With respect to Counts I, II, V, and VII ("the emails"), Wife testified that she received four emails from Husband's known email address in violation of the order of protection. Wife testified she was familiar with his email address because it was the same email address he had used throughout the marriage. Copies of the emails submitted into evidence indicated the emails were sent to her email address from the email address Wife identified to be the email address of Husband.[2]

Wife testified that she knew the password to Husband's email account because the couple shared their account information with one another, and that she occasionally accessed his email account. After their separation, Husband did not change his password, and Wife admitted that she continued to access his email account for her own safety. Specifically, she testified that she reviewed his account for "diary entries"[3] to determine Husband's "mental state, " and if he was in town or threatening her. Wife admitted that with access to Husband's email account, she had the ability to send an unsent email, i.e., a "diary entry, " from Husband's account to herself which would give the appearance that Husband sent the email to Wife. Moreover, Wife admitted she did forward "really scary" unsent emails from Husband's account to her mother's email. However, Wife insisted that she did not send the four emails at issue from her Husband's account to her account.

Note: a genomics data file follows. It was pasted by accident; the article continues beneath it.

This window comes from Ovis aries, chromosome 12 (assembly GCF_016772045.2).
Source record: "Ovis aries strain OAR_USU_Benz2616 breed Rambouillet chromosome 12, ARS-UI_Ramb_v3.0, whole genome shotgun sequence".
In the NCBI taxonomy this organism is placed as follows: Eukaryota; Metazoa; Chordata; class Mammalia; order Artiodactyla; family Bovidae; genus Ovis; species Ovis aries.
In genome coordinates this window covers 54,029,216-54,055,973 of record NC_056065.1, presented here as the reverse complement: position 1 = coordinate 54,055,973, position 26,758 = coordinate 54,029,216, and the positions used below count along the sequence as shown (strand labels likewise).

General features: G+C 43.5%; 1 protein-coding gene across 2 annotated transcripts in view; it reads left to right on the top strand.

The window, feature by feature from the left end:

In Count III[4], Wife alleged on April 17, 2012, Husband was at her apartment building, blocked her car with his car, and attempted to have a conversation with her. Wife testified that Husband yelled at her and when she screamed for help he drove off. The testimony of Brandon Wayne Borenstein, a resident of the same apartment complex as Wife, corroborated the testimony of Wife. Wife testified she then called law enforcement to report Husband's violation of the order of protection. Officer William Caluette was the responding officer; the allegations in Count IV arose while he was making the report.